Melania Trump Focuses On Family, Cyber-Bullying In First Stump Speech

Melania Trump, husband of Republican presidential candidate Donald Trump, speaks at the Main Line Sports Center in Berwyn, Pa., Thursday, Nov. 3, 2016. (AP Photo/Patrick Semansky)
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In her first appearance on the campaign trail since the Republican National Convention, Melania Trump touched only lightly on her husband’s policies, focusing instead on her family and her plans to fight bullying on social media if she becomes first lady.

“We love you!” members of the crowd screamed as she took the stage in Berwyn, Pennsylvania.

“Thank you,” Melania Trump said. “We love you too,” she added a minute later.

She thanked her husband’s supporters and touched only briefly on his candidacy before moving on to discuss her own childhood before she immigrated to the United States and her work as a model.

In August, Donald Trump’s campaign announced that Melania Trump would hold a press conference to answer looming questions about her immigration status before she married the real estate mogul and became a citizen. While the press conference has not taken place, she touched on the subject in her speech Thursday.

“As a young entrepreneur, I wanted to follow my dreams to a place where freedom and opportunity were in abundance. So of course, I came here,” she said.

Trump said that she embarked on “a 10 year process which included many visas and a green card” before becoming a U.S. citizen in 2006.

“Love for this country is something we immediately shared when I met Donald,” she said, praising her husband for his ability to “get things done, not just talk” and “shake things up.”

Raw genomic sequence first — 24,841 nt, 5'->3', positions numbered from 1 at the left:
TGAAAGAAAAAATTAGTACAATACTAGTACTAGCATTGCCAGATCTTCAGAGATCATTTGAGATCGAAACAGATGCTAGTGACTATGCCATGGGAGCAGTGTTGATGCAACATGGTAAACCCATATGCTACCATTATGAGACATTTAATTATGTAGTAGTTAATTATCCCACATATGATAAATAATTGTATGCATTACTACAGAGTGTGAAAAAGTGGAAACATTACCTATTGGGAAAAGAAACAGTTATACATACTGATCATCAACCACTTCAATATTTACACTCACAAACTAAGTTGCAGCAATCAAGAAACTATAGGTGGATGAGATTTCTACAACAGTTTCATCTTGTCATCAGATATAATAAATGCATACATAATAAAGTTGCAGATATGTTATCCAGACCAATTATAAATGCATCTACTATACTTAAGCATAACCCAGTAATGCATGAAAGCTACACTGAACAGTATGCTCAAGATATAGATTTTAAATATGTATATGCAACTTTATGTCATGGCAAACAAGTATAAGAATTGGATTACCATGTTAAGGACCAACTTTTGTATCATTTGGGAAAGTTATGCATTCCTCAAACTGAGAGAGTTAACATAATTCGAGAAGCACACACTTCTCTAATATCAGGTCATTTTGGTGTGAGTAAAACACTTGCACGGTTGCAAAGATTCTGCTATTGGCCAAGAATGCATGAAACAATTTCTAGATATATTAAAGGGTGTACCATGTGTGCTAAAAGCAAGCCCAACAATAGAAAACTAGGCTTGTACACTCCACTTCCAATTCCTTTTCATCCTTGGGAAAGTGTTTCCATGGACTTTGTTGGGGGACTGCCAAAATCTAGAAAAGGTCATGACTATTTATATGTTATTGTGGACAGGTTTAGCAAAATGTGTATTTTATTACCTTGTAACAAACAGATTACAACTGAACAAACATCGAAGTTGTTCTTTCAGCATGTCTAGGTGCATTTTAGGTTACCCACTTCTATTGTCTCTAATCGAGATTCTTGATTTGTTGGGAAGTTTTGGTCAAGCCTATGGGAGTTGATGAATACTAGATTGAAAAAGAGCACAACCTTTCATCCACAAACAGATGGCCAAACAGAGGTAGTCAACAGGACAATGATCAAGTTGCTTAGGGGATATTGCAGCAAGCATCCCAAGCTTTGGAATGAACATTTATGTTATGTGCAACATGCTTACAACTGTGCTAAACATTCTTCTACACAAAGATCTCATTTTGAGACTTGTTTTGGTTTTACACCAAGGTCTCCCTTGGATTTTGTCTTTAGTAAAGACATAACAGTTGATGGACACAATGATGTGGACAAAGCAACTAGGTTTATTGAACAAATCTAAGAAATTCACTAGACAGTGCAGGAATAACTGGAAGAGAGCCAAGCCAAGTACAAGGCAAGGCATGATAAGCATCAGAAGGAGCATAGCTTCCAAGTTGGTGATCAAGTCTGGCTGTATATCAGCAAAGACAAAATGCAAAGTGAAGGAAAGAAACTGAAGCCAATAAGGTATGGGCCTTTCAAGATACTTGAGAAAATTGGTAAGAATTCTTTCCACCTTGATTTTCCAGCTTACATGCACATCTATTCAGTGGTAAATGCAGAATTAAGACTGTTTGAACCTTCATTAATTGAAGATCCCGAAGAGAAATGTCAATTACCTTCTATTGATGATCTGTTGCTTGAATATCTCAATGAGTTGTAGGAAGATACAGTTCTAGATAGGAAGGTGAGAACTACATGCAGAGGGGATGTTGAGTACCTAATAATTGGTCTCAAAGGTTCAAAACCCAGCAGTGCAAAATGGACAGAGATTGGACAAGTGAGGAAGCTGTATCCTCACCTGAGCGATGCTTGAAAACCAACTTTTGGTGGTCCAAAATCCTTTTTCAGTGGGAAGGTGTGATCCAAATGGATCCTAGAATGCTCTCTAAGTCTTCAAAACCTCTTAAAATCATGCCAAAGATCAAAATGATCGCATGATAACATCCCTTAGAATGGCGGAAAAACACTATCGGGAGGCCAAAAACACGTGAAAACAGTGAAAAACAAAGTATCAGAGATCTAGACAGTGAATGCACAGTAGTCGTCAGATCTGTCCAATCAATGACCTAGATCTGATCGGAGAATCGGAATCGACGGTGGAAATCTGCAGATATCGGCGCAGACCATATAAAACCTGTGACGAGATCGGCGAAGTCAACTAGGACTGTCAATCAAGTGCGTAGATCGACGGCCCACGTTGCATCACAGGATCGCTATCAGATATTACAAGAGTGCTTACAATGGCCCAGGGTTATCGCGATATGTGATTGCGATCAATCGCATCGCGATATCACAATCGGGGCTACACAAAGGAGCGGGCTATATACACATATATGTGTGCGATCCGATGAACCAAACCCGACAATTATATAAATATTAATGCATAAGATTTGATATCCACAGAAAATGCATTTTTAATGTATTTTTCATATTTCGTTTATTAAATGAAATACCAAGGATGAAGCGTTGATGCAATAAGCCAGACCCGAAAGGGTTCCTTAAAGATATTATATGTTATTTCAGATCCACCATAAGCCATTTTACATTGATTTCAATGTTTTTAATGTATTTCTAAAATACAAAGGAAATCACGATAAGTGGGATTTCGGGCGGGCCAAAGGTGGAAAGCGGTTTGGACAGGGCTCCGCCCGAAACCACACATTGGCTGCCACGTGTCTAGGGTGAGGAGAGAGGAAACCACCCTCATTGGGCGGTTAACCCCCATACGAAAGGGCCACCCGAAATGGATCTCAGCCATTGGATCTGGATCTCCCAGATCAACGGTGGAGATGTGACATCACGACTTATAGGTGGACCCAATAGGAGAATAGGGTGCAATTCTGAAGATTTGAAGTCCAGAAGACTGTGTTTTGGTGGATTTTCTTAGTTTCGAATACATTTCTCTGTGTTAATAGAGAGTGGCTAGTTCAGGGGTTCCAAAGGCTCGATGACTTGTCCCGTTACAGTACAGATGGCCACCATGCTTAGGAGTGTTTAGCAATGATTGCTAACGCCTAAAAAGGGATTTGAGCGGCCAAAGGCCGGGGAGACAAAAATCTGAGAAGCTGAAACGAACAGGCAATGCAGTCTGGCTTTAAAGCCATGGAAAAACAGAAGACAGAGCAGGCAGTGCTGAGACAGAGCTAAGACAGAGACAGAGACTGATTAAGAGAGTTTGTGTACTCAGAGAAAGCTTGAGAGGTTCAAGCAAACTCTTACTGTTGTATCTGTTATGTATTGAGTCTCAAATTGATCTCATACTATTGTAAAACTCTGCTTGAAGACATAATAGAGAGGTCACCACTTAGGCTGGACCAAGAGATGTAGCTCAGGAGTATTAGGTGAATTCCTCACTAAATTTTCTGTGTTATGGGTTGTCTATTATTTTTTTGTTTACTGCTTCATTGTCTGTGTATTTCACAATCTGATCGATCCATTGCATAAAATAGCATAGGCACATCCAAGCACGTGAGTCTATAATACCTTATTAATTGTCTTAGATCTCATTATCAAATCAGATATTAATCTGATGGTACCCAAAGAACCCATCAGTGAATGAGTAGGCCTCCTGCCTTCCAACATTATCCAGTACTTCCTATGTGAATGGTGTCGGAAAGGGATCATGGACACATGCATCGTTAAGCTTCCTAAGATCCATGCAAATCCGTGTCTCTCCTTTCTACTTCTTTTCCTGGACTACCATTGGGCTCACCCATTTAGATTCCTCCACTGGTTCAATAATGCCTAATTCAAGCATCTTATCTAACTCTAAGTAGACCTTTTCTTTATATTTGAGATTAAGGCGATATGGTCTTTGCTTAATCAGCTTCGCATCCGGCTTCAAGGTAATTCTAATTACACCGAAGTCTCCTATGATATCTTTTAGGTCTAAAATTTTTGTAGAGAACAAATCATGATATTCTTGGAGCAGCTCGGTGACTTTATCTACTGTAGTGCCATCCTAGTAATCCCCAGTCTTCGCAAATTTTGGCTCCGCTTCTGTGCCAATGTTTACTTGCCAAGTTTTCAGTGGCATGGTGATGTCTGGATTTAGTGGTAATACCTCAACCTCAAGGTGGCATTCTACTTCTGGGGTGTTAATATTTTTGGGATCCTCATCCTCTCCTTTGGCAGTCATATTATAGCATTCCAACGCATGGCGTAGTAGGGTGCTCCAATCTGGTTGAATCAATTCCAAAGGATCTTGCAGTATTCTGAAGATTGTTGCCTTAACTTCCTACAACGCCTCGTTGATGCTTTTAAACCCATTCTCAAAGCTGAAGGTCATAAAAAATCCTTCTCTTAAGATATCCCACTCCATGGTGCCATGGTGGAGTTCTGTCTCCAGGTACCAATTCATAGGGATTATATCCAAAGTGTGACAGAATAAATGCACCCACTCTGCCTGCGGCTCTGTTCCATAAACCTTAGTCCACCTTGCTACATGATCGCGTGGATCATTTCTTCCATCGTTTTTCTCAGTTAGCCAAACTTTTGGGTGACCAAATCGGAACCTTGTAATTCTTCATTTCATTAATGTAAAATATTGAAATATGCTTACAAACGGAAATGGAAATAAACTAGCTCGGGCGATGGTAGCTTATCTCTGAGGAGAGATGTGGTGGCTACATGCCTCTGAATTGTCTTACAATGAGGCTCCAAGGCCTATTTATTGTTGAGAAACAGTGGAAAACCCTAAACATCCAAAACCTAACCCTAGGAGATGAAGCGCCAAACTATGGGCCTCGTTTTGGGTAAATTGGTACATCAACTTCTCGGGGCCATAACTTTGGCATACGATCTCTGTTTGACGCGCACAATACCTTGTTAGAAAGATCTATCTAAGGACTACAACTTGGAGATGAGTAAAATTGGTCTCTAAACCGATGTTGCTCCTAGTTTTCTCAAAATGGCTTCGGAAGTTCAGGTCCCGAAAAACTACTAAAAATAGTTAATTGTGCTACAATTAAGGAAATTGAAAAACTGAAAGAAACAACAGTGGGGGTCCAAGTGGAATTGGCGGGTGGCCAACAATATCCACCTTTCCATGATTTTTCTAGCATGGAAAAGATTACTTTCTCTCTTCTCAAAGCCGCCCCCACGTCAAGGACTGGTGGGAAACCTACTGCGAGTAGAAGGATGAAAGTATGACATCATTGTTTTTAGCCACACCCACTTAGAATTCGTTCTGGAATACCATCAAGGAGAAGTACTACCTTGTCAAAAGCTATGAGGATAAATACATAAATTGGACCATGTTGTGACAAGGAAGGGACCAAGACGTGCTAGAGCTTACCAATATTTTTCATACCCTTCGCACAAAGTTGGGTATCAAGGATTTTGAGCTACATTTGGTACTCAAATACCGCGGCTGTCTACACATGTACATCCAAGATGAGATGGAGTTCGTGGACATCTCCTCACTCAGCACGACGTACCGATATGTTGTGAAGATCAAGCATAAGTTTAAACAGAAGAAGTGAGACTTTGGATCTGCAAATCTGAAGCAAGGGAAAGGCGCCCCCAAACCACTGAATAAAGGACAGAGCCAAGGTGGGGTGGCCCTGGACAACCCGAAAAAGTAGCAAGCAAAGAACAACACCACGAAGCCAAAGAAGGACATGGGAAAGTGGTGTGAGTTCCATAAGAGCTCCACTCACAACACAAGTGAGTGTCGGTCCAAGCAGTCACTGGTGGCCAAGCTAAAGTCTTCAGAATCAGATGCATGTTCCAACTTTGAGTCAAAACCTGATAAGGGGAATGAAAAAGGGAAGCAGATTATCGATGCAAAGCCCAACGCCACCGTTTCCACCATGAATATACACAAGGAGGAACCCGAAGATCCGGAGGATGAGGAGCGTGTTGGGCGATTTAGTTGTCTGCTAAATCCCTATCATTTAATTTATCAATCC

She went on to discuss her plans to fight online bullying as first lady.

“I will be an advocate for women and for children,” she said. “Children and teenagers can be fragile. They are hurt when they are made fun of or made to feel less in looks or intelligence.”

Trump went on to condemn “mean and too rough” comments made by people with “no name hiding on the Internet.”

“We have to find a better way to talk to each other, to disagree with each other, to respect each other,” she said.

“We must come together together as Americans,” she added. “We must treat each other with respect and kindness even when we disagree.”

Yet her husband Donald Trump has insulted more than 200 people, places and things on Twitter since announcing his candidacy in June 2015, according to a New York Times report.

He has attacked the physical appearance of a former writer for People magazine who alleged that he forcibly kissed her in 2005, telling the crowd at an October to “look at her,” implying that she was not attractive enough for him to force himself on her.

One day later, he appeared to insult Democratic opponent Hillary Clinton’s appearance at another rally, saying he “wasn’t impressed” when Clinton walked in front of him during the second presidential debate.

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